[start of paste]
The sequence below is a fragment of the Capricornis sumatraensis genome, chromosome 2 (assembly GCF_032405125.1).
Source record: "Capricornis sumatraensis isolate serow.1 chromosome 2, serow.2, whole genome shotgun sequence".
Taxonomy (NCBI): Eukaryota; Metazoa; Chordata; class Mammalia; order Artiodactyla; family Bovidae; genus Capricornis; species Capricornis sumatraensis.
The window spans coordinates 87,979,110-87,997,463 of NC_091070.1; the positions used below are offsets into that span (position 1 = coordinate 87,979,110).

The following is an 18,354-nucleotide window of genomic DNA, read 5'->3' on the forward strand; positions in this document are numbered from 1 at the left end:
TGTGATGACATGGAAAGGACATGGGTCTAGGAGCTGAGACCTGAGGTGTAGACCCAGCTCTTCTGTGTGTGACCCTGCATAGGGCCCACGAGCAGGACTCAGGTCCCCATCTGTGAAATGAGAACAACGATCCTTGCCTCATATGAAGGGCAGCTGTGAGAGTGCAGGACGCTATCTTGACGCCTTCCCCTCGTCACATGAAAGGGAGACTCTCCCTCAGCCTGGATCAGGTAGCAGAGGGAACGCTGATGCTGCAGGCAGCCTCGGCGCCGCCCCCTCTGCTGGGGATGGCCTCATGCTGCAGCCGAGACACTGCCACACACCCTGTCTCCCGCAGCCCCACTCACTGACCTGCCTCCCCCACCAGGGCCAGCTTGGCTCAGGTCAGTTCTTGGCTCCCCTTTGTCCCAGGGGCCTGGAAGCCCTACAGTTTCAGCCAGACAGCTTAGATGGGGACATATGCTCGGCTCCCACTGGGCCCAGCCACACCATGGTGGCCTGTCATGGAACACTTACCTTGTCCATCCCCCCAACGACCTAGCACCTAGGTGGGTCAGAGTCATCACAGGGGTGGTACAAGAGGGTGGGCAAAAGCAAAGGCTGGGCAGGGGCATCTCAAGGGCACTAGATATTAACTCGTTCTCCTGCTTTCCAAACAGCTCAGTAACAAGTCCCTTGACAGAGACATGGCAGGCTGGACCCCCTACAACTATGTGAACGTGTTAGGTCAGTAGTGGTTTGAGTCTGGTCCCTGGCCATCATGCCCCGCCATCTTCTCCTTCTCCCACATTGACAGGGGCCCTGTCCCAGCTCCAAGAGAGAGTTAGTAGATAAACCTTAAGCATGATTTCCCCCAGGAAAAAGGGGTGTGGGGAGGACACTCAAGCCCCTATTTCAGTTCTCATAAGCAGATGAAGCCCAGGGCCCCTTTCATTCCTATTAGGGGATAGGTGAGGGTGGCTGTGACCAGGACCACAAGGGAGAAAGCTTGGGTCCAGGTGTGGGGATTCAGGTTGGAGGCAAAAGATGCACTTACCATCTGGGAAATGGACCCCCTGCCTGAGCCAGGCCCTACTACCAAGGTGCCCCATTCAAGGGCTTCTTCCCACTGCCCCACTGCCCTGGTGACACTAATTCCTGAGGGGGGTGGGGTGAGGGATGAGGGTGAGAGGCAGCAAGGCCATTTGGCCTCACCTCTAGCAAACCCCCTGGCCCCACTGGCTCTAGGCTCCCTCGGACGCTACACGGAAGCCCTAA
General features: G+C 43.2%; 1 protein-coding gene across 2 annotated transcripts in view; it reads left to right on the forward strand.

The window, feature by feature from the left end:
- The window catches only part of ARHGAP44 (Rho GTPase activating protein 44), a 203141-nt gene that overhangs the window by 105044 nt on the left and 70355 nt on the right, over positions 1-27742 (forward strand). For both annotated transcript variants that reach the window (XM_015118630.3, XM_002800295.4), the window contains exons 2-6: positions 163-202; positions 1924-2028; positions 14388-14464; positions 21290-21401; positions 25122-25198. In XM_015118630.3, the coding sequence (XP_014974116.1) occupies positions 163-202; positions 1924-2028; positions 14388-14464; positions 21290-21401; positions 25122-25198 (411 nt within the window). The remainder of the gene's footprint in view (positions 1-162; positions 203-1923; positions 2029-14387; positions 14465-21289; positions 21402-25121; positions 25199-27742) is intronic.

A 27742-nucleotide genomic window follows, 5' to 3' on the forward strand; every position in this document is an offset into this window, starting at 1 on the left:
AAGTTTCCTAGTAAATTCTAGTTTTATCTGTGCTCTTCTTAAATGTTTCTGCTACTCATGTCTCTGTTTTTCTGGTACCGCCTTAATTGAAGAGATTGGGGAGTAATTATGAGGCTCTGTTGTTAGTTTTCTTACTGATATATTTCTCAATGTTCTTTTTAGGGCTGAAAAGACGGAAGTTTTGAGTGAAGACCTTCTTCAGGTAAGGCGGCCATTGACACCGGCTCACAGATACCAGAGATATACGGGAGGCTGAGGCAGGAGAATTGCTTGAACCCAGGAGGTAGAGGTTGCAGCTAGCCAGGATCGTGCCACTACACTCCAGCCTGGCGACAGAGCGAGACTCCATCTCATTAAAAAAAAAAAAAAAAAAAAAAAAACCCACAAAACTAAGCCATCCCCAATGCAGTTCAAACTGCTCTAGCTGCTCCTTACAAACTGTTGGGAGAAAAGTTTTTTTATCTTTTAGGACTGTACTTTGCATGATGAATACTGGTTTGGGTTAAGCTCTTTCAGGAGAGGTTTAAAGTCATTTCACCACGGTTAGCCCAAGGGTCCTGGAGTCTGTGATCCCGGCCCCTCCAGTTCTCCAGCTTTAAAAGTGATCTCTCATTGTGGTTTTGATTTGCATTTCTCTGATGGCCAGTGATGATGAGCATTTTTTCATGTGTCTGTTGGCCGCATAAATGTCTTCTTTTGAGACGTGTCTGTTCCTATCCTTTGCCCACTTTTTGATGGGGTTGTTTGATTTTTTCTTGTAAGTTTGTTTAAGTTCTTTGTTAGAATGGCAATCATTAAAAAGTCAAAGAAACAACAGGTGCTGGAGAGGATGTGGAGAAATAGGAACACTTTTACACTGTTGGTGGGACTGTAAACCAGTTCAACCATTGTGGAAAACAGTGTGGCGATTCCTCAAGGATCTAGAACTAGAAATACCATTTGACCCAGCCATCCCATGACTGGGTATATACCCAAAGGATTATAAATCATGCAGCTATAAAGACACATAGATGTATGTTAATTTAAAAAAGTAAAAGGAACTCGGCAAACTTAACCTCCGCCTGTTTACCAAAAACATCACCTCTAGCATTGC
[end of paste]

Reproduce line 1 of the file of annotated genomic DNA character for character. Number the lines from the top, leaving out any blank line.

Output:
The sequence below is a fragment of the Capricornis sumatraensis genome, chromosome 2 (assembly GCF_032405125.1).